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Home > General > Minks as Pets: Discussing the Ethics

Minks as Pets: Discussing the Ethics

European Mink

Owning exotic animals as pets is far more exhilarating than the normal cat and dog. But there’s a reason why certain animals have been domesticated and others have not. In this post, we discuss the ethics of keeping minks as pets and why, generally, it’s not a good idea.


What Is a Mink?

Minks are part of the weasel family. Valued for their luxurious fur, minks are small, quiet, water-loving animals that resemble a ferret or small otter. Minks are strict carnivores, hunting for their next meal near shorelines. They’re also nocturnal and prefer to remain in solitude unless it’s time to mate.

American minks are a species of least concern, but unfortunately, European minks are in a steady decline.

Although they’re small, don’t be fooled. Minks are ferocious creatures known to take down much larger animals. This is one of the reasons why keeping minks as pets is a controversial debate.

Young mink in the wood in autumn
Image by: Aleksandra Saveljeva, Shutterstock

Minks vs. Ferrets: Do the Differences Matter?

As we learn more about minks, we must discuss the differences between them and ferrets. After all, if you can keep a ferret as a pet, why not do the same for a mink?

Although they look similar, ferrets and minks have a few differences. For instance, ferrets are bigger, need more exercise, and live shorter lives. In contrast, minks are smaller, require less exercise, and live longer (even in the wild). Minks also have webbed feet, allowing them to be agile swimmers.

But the biggest difference is in their behaviors. Ferrets are playful, curious, and enjoy human companionship. They don’t care for other pets and will bite when given the chance, but their bites are manageable.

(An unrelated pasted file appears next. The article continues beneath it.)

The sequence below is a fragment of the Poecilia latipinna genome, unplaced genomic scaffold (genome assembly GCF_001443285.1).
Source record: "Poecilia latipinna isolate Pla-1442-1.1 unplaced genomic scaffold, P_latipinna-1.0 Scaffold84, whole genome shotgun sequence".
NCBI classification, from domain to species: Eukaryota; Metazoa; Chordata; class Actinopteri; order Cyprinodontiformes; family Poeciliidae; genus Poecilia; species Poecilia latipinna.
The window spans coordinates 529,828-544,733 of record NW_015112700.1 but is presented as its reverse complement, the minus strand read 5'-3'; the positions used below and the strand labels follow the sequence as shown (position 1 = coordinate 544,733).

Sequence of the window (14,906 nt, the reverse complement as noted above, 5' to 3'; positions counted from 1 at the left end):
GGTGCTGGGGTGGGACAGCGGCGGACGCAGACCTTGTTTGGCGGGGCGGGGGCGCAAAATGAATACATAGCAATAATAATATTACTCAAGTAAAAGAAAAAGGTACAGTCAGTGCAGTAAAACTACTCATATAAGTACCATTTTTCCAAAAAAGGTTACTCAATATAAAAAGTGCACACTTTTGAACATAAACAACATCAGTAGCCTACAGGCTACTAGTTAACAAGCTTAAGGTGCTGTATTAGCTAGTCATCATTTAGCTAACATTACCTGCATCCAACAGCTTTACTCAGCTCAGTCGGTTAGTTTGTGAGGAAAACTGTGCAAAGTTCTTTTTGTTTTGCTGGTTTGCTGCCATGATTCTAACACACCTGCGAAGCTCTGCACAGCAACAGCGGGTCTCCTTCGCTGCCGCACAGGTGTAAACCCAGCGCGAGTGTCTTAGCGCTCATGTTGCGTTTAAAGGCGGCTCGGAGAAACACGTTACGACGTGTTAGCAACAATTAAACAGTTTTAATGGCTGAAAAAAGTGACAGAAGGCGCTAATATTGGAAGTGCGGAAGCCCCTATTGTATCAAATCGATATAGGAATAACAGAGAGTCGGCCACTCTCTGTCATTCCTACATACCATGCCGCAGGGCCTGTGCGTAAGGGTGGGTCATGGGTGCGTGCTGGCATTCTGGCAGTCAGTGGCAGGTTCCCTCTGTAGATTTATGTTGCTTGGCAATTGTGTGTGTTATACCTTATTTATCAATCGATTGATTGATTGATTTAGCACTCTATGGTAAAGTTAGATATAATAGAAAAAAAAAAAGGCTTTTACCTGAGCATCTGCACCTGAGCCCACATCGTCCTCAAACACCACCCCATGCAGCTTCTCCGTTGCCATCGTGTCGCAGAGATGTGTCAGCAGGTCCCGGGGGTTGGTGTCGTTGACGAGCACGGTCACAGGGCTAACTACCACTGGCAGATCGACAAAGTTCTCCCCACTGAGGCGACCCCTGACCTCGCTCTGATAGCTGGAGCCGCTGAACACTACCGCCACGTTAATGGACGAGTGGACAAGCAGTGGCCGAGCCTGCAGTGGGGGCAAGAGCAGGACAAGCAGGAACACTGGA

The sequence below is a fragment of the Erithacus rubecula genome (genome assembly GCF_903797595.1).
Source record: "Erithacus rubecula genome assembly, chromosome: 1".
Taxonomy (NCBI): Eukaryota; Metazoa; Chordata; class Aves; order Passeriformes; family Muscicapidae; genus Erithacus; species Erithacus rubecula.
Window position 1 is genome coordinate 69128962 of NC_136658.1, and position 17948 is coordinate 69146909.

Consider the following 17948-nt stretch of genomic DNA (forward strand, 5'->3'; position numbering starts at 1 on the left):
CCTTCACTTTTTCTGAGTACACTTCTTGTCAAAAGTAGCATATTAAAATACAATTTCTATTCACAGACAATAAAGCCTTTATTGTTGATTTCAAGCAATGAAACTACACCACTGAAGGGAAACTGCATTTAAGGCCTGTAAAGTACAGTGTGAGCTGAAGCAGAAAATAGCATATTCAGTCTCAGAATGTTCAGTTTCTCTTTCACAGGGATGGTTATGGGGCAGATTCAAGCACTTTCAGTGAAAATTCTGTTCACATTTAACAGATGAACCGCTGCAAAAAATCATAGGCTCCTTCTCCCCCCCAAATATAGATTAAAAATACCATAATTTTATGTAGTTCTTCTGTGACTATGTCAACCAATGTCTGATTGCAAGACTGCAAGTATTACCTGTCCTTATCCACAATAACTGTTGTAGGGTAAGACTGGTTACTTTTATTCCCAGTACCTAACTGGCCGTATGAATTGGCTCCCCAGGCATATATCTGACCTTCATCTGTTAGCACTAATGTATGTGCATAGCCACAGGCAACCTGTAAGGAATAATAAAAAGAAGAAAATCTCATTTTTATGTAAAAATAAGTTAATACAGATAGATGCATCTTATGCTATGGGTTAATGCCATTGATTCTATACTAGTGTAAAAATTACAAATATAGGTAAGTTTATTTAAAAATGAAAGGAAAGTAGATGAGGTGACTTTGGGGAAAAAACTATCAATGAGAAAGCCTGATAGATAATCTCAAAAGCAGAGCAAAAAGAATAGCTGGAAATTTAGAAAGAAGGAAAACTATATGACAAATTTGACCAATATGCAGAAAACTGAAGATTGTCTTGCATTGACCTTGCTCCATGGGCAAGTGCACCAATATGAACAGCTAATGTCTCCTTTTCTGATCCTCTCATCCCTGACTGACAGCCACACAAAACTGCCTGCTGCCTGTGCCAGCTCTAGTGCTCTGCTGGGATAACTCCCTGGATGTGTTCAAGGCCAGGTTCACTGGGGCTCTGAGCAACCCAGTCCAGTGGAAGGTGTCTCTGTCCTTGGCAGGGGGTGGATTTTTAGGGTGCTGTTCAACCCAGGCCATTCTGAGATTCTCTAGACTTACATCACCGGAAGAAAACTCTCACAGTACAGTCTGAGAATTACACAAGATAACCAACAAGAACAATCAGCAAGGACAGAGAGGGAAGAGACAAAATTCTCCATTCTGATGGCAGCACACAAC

Minks are a different story. They’re not as domesticated or friendly, and their bites are dangerous. With small animals like dogs, cats, rabbits, hamsters, and geckos, minks don’t care about building relationships with them because, naturally, they have no need. Minks will kill another animal out of instinct and even attack people.

Overall, minks play a vital role in the ecosystem and do their best to fulfill that role in the wild.

Minks in Captivity vs. Minks as Pets

Humans indeed raise minks all over the world, but animals raised in captivity and being kept as pets are quite different.

A pet is a companion animal kept for company, emotional support, and entertainment. These animals have highly structured lives without the need to survive.

Humans who raise animals in captivity do so for meat, fur, and scientific research. Many minks are raised on mink fur farms. Other minks are rescued from farms and live the rest of their lives in zoos and sanctuaries. Still, they’re not kept or treated as pets. Their ferocious behaviors remain the same.

Zoos and sanctuaries provide minks an environment with species-specific plants and food necessary for a mink to thrive. It’s unlikely that someone keeping a mink as a pet can provide this level of care to this degree.

A White European mink or nerts from a fur farm in an autumn forest landscape
Image by: Leoniek van der Vliet, Shutterstock

Is Owning a Pet Mink Legal?

Every state has different laws involving exotic animals as pets. You would need to check with your local and state laws to see if owning a pet mink is allowed.

In many states, laws regarding minks pertain to furbearers, or people who trap and harvest minks for fur. The laws ensure that the trapping, harvest, and selling of fur are done as ethically as possible.

In some cases, you may have to become a farmer or hunter to own a pet mink. In others, you could just buy a pet mink and that’s that. But double-check with your local and state laws first.



Ultimately, keeping a mink as a pet does more harm than good. Yes, they’re adorable, but they require different habitat needs than ferrets and are very wild. These animals were never meant to be kept as pets.

However, owning a pet mink is legal in some states, so look into what the law states where you live. You might be surprised by what you find.

So, does owning a pet mink make you a bad person? Of course not. We love animals and desire to be close to them. But some animals don’t want to be close to us and perhaps it’s best to respect that boundary.


Featured Image Credit: Adrian Eugen Ciobaniuc, Shutterstock

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